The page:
Ventspils nafta termināls

The regulation adopted by the Latvian Parliament promotes investor-unfriendly environment


The regulation adopted by the Latvian Parliament promotes investor-unfriendly environment

June 30, 2016 / News

““Ventspils nafta” terminals” Ltd (VNT) does not support the amendments to the law "On the Application of Taxes in Free Ports and Special Economic Zones" (hereinafter – Amendments) adopted by the Latvian Parliament on 16 June.

The Amendments grant municipalities the rights to administer the real estate tax relief to licensed companies operating in the territory of the free port zones at their sole discretion, i.e. by applying subjective criteria not specified by law. Furthermore, the Amendments do not exclude the possibility that local authorities interfere with already existing investment agreements, attempting to reduce the extent of real estate tax reliefs already granted and being an integral part of the investment agreements in force. VNT considers that those Amendments will not promote business development in municipal territories but rather create an unpredictable, inconsistent, and unfavourable environment for investments in Latvia.

VNT Managing Director Lars Pantzlaff points out: “The administration of tax reliefs should be managed by the state as a strategic tool and not by local authorities based on subjective grounds. I believe it is in the interest of Latvia to maintain a good reputation in the eyes of existing and potential investors.  This is then also aligned with the government’s aim to promote a business-friendly environment.”

The legislative process regarding the Amendments appears rushed, as the potential impact was not thoroughly assessed and no opinion with respect potential effects was received from affected influential businesses. Such does not contribute to the image of Latvia to attract investors to enhance its economy.

The example used when promoting the Amendments in parliament is also rather symbolic as it closely connects to how VNT and its operations are portrayed in the local context of Ventspils – a view that bears no basis and is misleading.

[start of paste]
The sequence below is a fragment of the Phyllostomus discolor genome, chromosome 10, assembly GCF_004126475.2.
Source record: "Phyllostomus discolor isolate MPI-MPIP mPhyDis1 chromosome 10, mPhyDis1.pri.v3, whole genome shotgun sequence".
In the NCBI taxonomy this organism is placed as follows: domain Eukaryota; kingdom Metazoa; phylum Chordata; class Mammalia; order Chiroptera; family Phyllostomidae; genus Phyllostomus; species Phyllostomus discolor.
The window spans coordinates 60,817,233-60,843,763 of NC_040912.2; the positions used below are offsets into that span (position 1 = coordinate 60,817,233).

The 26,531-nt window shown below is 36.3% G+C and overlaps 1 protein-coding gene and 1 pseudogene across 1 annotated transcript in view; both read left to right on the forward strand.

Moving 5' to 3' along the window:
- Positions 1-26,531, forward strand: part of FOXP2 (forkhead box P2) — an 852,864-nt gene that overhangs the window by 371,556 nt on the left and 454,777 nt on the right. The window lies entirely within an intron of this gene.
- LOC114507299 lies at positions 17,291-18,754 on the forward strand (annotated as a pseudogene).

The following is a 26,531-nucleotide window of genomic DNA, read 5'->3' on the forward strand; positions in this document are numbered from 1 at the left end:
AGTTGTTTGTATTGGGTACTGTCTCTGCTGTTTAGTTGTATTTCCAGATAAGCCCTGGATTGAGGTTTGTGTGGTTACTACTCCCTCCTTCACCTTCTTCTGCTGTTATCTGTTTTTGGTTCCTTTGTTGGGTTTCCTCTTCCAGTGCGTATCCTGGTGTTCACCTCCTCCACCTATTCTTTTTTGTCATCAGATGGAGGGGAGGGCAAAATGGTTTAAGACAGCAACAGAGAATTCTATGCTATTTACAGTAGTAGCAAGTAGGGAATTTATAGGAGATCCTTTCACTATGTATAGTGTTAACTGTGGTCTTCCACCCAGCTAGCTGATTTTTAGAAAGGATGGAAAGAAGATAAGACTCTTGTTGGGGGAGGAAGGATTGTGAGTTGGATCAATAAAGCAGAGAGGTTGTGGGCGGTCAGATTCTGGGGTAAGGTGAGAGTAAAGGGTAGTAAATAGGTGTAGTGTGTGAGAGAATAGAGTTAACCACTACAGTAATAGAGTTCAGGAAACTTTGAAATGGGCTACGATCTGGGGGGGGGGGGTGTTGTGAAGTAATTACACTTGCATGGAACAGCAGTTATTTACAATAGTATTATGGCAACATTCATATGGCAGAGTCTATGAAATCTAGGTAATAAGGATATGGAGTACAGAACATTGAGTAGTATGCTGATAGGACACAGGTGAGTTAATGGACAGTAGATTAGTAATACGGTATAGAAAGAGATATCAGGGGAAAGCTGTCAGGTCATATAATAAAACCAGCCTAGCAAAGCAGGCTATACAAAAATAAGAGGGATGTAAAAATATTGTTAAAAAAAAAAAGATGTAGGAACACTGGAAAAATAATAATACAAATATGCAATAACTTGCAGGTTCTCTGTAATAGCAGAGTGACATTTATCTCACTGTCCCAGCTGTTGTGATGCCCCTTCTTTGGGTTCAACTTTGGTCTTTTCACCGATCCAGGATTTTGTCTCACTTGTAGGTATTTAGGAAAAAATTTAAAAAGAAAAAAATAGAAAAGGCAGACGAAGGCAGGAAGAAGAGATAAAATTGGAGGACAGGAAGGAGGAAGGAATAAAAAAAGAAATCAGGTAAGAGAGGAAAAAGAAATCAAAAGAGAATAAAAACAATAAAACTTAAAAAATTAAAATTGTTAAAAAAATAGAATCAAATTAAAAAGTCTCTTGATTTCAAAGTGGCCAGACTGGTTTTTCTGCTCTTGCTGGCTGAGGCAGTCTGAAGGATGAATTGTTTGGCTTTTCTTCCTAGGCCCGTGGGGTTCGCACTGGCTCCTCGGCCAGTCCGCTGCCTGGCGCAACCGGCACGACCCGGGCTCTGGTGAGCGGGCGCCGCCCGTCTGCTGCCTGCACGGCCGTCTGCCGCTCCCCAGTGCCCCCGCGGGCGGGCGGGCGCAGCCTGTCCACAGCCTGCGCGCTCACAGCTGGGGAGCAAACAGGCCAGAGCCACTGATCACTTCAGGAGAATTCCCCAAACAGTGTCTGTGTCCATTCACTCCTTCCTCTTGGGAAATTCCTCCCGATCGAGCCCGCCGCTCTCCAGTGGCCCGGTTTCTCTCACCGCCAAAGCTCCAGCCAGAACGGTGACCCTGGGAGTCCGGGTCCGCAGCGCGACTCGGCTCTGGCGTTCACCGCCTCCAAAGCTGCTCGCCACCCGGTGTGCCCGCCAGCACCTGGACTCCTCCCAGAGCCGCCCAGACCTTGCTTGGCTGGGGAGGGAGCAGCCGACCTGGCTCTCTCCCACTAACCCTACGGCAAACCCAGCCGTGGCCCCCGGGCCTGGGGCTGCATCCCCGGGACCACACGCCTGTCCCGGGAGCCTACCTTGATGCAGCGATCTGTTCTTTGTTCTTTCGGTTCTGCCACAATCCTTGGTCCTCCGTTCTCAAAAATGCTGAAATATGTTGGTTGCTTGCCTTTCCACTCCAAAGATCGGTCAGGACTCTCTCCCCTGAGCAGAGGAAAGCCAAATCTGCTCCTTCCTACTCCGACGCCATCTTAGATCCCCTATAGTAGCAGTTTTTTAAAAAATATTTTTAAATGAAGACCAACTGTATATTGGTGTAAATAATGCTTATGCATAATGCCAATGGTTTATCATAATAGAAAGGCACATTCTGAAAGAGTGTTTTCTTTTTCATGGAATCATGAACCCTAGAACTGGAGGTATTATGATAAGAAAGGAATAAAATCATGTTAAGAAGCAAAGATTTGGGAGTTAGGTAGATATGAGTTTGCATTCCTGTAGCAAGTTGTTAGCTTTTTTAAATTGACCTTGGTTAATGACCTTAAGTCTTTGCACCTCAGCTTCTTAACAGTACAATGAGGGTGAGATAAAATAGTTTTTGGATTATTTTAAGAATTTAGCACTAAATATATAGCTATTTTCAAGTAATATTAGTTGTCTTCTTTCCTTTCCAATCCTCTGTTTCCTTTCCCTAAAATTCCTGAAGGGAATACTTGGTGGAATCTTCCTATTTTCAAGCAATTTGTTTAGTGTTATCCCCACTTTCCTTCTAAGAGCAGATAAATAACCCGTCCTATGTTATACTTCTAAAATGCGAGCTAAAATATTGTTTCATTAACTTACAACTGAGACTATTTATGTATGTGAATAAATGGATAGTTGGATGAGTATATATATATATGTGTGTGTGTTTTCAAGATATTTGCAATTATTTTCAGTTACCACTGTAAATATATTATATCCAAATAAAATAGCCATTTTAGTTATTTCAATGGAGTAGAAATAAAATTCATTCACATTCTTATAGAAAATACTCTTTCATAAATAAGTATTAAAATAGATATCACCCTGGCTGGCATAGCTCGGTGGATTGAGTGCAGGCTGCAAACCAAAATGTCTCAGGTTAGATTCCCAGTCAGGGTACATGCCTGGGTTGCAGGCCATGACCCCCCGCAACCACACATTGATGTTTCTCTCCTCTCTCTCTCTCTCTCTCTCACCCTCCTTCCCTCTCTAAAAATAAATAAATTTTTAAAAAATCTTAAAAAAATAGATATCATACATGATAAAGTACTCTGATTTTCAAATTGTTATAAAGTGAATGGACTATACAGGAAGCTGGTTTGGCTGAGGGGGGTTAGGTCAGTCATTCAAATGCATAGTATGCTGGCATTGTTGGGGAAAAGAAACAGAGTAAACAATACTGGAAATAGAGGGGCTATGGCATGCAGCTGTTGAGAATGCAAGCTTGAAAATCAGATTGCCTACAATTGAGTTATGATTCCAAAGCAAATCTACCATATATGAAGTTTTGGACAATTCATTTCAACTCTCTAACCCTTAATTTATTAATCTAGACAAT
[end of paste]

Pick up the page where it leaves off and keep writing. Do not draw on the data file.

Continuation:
VNT Managing Director Lars Pantzlaff states: “For quite some time VNT is facing a situation where Ventspils City Council and Ventspils Freeport Authority negatively affect the development of the company, i.e. imposing a ban on our permits as long as there is no vapour recovery unit installed. We are well aware of our responsibility towards the environment and we will live up to it. Hence, after having resolved where to place a vapour recovery unit in the port, VNT is now in the execution phase – yet local approvals are either slowly or not forthcoming at all. Given public statements made one does not have to be very creative to figure out that the new law will likely find its first application in Ventspils in connection with VNT.”

A stable and predictable legislative framework, along with the performance of a port, the cost of transportation to a terminal, and the terminal efficiency play a significant role with respect to the ability of VNT to attract product flows and pursue its development in a volatile market.

VNT Managing Director Lars Pantzlaff emphasizes: “VNT shareholders have invested millions of euro into the terminal and entered Latvia in anticipation of providing a predictable, stable, and supportive business environment. If we feel that our investors’ rights are infringed or violated, then we will certainly pursue any available means, both internally in the country and externally, in the context of EU laws and international treaties.”

Central Statistical Bureau (CSB) of Latvia reports a drop of freight transports in all sectors  - international rail freight declined by 21 %, transit freight decreased by 49,5 %, freight to and from Latvian ports declined by 21 %, comparing first quarter 2016 with the same period in 2015. In such circumstances, the Amendments coupled with CSB data adds to concerns about economic predictability and legal certainty for investors like VNT in Latvia overall. Instead, it rather requires a pro-active approach and the support to the companies, as well as mutual cooperation in search for solutions that benefit, businesses, ports, municipalities, and the state.